“Internal circuitry” on an IC die includes resistors and active elements on the die, but excludes ordinary signal traces and fusible links connected very near to a die contact.

“Coupled directly” as used herein refers to objects that are physically touching. Two items are said to be physically coupled “indirectly” if they are both directly coupled to a third item or to a binder. Irrespective of physical coupling, two conductors are “electrically coupled” if there is a continuous conductive path between them. Two conductors are electrically coupled “internally” if they both extend within an object such as an IC package and a continuous conductive path exists between them within the object.

An IC “package” as used herein is a surface mount technology (SMT) package having a dielectric body having a cavity large enough to accommodate the die(s) for which the package was intended. It also has contacts inside the body for electrically coupling with the die(s) and contacts external to the body that are electrically coupled to the internal contacts. Packages used in the present invention each have several conductors each having matched “upper” and “lower” external contacts configured to facilitate chip stacking. Contacts of a “matched” pair residing on opposite sides of a package lead do not touch each other.

IC packages of the present invention include conventional ceramic or plastic packages for use with IC dies. The term “package” as used herein excludes components conventionally added to the inside of a package (e.g. bare dice, epoxy-coated dice, tape-based die carriers such as TAB components, and bond wires), but includes package lids and several routed conductors. Typically each conductor includes an internal contact configured to be electrically coupled to an IC die and one or more external contacts configured to be electrically coupled to a socket, a PCB pad, a jumper, or some other conductor. External contacts may include a part of the top and a part of the bottom of a gull-wing or flat pack lead, for example.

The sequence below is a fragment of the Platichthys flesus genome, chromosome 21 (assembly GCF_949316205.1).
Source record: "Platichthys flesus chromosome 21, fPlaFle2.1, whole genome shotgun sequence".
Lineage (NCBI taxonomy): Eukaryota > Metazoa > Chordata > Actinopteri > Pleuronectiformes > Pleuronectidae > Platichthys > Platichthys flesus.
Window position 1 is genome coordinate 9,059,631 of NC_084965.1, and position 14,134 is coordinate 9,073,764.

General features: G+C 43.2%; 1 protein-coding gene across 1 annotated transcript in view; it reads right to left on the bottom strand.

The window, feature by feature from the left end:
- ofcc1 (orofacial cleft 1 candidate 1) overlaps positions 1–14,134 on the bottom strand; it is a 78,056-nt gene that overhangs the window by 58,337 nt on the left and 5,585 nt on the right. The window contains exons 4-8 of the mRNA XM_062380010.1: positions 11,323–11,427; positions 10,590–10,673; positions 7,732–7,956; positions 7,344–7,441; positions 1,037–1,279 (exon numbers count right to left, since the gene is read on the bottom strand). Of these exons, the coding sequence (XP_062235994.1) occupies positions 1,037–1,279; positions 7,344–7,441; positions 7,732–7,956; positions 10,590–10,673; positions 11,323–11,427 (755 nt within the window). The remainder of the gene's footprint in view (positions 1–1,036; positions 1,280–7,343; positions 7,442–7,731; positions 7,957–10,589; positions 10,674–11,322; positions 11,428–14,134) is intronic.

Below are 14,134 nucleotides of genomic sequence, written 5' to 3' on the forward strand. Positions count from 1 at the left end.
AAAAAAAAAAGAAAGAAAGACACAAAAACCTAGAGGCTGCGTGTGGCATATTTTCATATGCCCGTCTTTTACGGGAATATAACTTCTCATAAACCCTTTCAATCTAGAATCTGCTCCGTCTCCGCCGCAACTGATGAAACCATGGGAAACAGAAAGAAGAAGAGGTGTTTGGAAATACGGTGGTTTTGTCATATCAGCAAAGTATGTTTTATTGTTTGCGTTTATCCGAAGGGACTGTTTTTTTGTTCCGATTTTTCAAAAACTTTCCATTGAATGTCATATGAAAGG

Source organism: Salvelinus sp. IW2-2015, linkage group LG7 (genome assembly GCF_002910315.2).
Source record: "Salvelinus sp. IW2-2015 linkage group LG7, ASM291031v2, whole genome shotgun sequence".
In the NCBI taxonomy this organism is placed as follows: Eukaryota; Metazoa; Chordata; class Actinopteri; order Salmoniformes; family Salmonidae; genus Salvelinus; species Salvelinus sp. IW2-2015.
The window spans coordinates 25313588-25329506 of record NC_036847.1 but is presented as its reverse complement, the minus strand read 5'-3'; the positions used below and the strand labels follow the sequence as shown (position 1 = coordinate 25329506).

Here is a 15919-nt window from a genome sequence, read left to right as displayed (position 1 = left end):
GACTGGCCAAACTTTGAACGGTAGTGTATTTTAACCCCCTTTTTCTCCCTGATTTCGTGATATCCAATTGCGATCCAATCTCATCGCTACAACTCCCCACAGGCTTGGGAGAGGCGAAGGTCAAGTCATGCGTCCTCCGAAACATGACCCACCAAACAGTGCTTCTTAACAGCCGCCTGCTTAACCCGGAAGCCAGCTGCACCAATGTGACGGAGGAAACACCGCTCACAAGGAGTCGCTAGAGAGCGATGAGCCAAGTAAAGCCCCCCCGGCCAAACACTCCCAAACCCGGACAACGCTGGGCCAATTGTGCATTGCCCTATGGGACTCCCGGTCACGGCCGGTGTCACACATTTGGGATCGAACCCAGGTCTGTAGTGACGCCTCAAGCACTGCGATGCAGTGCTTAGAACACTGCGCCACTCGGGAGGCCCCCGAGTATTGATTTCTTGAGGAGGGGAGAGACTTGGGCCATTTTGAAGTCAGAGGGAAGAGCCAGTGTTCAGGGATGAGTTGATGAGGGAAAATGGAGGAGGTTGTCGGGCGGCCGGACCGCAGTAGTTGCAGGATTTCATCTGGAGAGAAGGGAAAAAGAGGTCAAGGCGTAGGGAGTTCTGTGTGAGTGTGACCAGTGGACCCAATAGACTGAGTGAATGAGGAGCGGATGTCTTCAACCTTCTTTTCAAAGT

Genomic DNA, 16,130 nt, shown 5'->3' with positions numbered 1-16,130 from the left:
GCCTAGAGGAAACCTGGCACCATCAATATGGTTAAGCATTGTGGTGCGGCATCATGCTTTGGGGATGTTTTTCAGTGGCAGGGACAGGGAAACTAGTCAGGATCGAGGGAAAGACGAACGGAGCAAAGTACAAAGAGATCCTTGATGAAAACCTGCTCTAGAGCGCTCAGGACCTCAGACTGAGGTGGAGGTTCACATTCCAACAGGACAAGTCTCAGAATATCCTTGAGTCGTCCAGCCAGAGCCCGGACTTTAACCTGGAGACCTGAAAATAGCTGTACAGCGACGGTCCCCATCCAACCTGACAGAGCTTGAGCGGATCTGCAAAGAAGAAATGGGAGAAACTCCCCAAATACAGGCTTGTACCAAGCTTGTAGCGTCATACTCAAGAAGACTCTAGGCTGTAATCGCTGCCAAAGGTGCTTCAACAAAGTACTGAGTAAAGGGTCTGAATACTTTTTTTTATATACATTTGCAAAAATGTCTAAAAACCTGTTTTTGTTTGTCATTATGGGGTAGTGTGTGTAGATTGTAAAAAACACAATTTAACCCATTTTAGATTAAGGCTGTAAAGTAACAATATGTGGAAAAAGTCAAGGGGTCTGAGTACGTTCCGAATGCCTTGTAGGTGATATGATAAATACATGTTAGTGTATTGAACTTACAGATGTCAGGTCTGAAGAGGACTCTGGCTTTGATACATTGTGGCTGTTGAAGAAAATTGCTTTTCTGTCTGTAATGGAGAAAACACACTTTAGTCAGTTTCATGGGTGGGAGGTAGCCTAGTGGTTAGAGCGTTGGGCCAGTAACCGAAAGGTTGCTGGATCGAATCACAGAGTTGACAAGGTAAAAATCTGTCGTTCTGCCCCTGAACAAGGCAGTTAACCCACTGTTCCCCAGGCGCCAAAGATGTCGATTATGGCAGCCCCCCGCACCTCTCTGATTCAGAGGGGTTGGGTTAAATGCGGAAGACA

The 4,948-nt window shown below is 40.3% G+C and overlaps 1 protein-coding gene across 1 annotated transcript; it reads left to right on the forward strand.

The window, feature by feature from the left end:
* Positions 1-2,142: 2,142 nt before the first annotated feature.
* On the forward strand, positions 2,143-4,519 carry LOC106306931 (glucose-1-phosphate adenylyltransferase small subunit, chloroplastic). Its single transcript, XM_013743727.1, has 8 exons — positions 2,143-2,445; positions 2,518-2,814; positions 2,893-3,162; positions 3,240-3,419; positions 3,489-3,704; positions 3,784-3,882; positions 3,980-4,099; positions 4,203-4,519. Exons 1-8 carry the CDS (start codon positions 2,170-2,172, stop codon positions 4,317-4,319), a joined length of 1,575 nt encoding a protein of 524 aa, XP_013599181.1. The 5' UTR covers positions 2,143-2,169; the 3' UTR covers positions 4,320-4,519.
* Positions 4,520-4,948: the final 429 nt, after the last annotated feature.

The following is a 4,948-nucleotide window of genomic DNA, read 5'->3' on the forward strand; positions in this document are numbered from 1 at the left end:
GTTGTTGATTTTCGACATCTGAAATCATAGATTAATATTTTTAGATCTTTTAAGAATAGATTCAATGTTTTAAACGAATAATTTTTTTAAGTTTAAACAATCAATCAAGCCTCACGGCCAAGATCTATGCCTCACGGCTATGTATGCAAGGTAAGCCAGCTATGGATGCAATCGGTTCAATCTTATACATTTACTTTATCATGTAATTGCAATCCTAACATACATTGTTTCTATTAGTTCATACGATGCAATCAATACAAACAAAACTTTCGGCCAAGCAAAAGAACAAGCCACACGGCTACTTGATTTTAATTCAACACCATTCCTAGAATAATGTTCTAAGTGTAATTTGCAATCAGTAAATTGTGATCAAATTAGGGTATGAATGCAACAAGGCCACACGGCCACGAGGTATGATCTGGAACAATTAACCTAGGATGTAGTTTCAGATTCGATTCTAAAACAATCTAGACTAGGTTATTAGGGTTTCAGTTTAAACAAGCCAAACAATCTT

Each conventional IC package includes a dielectric body having a cavity large enough to accommodate the die(s) for which the package was intended. It also has contacts inside the body for electrically coupling with the die(s) and contacts external to the body that are electrically coupled to the internal contacts. Surface mount IC packages used in the present invention have matched, non-overlapping “upper” and “lower” external contacts to facilitate chip stacking. Conventional packages typically have a simple body shape such as a rectangular solid, outside of which leads may protrude. Two IC packages are said to be “internally identical” if the portion of the package inside the simple shape is the same, whether or not the externally protruding leads are identical.

“Internally connectable” as used herein refers to conductors and conductive contacts that are configured so that they readily could be connected to provide an internal electrical coupling. “Unconnected” as used herein refers to items that are (or were) configured to be internally connectable to a target conductor (i.e., of an IC die and/or package), but which are separated from the target by a dielectric. A “no-connect” is another art-known term describing certain bifurcated conductors and their contacts. Except for the preceding sentence, a “conductor” as used anywhere in this document means a contiguous conductor.